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- On average, muscle growth tends to be best around 6-8 hard sets per muscle group per training session when taking long rests. That can be 12 - 24 weekly sets for a frequency of 2-3 days per week. Volume needs may be double this when taking short rests, but the max muscle growth is still around the same so there's no advantage to doing short rests.
- Individual results may vary substantially from these averages, with some individuals having volume ceilings much higher than 8 sets per session or 20 weekly sets.
- Volume increases are best done in small (20%) increments.
- Updated meta-analytic data shows a logarithmic relationship between training volume and hypertrophy in a single session. Gains increase rapidly at small volumes and there is diminishing returns as you get to higher session volumes.
- On average, hypertrophy appears to increase with increasing volumes of up to 6-8 hard sets in a single training session when taking long rests between sets, with a plateau at higher volumes. This is approximately 12 - 24 weekly sets when training each muscle 2-3 days per week.
Individual results may vary substantially from these averages, with some individuals having volume ceilings much higher than 8 sets per session or 20 weekly sets.
- There's an interaction between set volume and rest intervals. Since short rest intervals may impair hypertrophy for a given set volume, you have to do more hard sets to make up for it. Thus, volume requirements may be approximately twice that of long rest intervals.
- There is a volume/frequency interaction. There is some evidence of a maximum effective dose per training session, although it will vary from one individual to the next. To increase weekly volume, rather than continuing to increase volume above this ceiling per session, it's better to split weekly volume up into higher frequency.
- Some evidence indicates that there are less non-responders with higher volumes, and that people tend to be more responsive when increasing their volume relative to what they were doing before.
- When increasing set volume, it is best to do it in small increments (20%).
- Given that people tend to be more responsive when increasing volume relative to what they were doing before, there is a theoretical case for cycling set volume. This would involve slowly increasing volume over time to the highest effective per-session volume until a performance plateau is reached. Volume would then be decreased to a maintenance level for a period of time to re-sensitize the muscle to a volume stimulus. Volume would eventually be increased again, and this pattern would be repeated over time.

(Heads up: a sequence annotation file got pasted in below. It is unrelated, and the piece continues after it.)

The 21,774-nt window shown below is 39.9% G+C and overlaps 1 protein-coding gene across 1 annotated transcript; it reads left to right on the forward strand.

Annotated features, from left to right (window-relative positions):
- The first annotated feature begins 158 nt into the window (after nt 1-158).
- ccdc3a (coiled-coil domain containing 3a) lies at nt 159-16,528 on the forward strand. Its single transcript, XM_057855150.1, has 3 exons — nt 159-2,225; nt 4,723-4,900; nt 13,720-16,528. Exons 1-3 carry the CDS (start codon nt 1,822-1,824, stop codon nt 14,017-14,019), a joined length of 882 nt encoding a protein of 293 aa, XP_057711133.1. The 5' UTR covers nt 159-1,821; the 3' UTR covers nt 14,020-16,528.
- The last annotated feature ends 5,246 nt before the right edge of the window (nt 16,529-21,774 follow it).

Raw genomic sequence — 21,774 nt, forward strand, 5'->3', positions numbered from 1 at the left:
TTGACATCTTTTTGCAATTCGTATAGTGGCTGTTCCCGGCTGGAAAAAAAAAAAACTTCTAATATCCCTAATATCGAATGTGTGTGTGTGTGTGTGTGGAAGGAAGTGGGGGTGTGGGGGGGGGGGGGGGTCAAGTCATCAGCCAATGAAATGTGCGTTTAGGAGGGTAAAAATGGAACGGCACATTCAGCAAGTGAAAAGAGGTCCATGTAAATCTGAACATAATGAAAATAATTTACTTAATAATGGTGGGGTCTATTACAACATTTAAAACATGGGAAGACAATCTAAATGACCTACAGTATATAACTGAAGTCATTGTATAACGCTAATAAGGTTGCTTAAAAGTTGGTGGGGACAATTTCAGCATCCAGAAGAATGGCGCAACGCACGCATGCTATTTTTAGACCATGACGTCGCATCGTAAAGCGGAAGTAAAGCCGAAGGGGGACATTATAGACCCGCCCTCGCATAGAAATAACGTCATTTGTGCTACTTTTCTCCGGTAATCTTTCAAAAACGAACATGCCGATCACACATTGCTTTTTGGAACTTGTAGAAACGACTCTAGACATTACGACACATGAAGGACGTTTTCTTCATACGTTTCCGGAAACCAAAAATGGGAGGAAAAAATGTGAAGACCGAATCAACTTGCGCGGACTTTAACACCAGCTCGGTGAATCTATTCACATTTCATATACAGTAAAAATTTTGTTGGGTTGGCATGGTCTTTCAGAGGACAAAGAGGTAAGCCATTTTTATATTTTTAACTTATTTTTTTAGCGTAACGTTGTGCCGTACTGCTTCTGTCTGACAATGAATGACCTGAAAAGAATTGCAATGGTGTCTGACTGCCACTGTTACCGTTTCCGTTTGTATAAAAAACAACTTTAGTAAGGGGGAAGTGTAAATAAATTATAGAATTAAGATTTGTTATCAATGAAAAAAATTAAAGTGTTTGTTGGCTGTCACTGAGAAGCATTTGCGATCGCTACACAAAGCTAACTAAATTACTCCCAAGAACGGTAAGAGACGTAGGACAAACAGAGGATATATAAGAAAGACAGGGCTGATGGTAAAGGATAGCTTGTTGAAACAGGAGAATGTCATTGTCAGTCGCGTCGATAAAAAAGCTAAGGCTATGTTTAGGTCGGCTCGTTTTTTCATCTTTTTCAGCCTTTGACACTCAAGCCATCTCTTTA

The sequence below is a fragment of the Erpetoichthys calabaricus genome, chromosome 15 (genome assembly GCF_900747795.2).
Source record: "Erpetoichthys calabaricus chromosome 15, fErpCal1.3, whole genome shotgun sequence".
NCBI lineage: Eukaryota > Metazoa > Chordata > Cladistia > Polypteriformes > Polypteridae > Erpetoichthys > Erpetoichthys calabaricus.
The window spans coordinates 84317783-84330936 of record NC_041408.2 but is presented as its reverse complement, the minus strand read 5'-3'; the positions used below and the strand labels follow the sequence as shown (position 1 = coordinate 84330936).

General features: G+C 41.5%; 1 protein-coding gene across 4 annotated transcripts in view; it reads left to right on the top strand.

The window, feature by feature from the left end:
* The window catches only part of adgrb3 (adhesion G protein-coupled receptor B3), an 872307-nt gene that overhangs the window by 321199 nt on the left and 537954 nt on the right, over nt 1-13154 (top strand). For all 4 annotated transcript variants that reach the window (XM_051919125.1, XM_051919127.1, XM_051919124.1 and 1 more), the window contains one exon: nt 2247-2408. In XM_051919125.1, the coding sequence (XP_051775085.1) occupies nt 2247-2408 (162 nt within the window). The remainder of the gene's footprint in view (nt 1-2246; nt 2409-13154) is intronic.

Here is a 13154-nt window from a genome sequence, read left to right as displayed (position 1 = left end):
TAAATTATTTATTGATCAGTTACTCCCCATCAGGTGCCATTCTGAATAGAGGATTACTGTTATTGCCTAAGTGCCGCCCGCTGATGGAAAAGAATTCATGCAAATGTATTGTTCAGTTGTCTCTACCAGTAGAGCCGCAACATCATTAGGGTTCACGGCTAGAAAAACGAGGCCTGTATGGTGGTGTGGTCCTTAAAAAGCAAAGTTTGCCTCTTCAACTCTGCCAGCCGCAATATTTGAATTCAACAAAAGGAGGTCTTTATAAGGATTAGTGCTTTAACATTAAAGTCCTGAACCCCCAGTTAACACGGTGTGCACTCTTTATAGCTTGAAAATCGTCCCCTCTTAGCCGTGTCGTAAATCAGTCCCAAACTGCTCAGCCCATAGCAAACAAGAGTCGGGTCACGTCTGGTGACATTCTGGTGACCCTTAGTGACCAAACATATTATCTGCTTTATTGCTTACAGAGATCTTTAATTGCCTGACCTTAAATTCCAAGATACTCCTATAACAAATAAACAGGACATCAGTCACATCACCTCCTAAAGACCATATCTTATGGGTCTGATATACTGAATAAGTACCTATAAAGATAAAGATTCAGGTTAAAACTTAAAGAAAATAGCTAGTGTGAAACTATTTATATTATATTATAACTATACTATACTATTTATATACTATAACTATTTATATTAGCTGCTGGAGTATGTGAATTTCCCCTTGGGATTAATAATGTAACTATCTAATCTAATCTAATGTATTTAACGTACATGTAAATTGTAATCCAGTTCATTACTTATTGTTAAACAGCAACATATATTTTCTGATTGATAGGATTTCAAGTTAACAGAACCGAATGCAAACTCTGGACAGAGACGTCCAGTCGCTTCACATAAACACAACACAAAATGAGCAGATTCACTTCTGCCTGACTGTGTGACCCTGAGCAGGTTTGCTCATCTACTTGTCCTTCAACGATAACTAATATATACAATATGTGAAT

- Regardless of training volume, genetics play a strong role in hypertrophy. People who respond well to low volume will also tend to respond well to high volume, and people who don't respond well to low volume will likely still be a low responder to high volume (although the response will likely be improved).
- Hardgainers may benefit from increasing their volume, compared to the popular strategy of reducing volume and frequency.
When taking long rests (2+ minutes), per-session volumes of around 6-8 sets per muscle group will likely produce the best hypertrophy on average in trained subjects, although individual results and needs may vary dramatically from that average. Set volume may need to be double that when taking short rests (<=90 seconds).
- The classic "bro-split" of blasting a muscle group for very high volumes (like 20 sets) once per week is likely an inferior way to train, and it is better to split the volume up into frequencies of 2-3 days per week.
- If you're training a muscle group twice per week with long rests, 12-16 weekly sets is likely a good range to give you the best "bang for your buck" when considering results versus time investment, although individual needs will vary. Some individuals may need volumes substantially higher than this.
- YOU MUST CONSIDER THE NEEDS OF THE INDIVIDUAL WHEN PROGRAMMING VOLUME, including schedule, volume tolerance, recovery ability, available time to train, importance of achieving maximal hypertrophy, injury history, etc.
- The maximum number of effective sets may be impacted by rest intervals, types of exercise used (compound versus isolation), and previous training volumes. Shorter rest intervals (90 seconds or less) with compound movements may require more sets to get the same response (and thus not necessarily save any time).
- People who have plateaued on low-to-moderate training volumes may benefit from an increase in training volume.
Increases in set volume should be small (around 20%).
- This data doesn't suggest you train with high volumes all the time. Periods of low volume training may be necessary to help with recovery.
- A volume cycling approach may be beneficial. In this approach, set volume is slowly increased over a period of time, until a maximum effective amount is achieved. This could be where successive 20% increases in set volume fails to stimulate further gains. Once this plateau is reached at this high volume, volume is reduced to a maintenance level (2-4 sets per muscle per session, 2-3 times per week) for a period of time to re-sensitize the muscle to a volume stimulus. Set volume is then ramped back up to the maximum effective dose, and the volume cycle is repeated.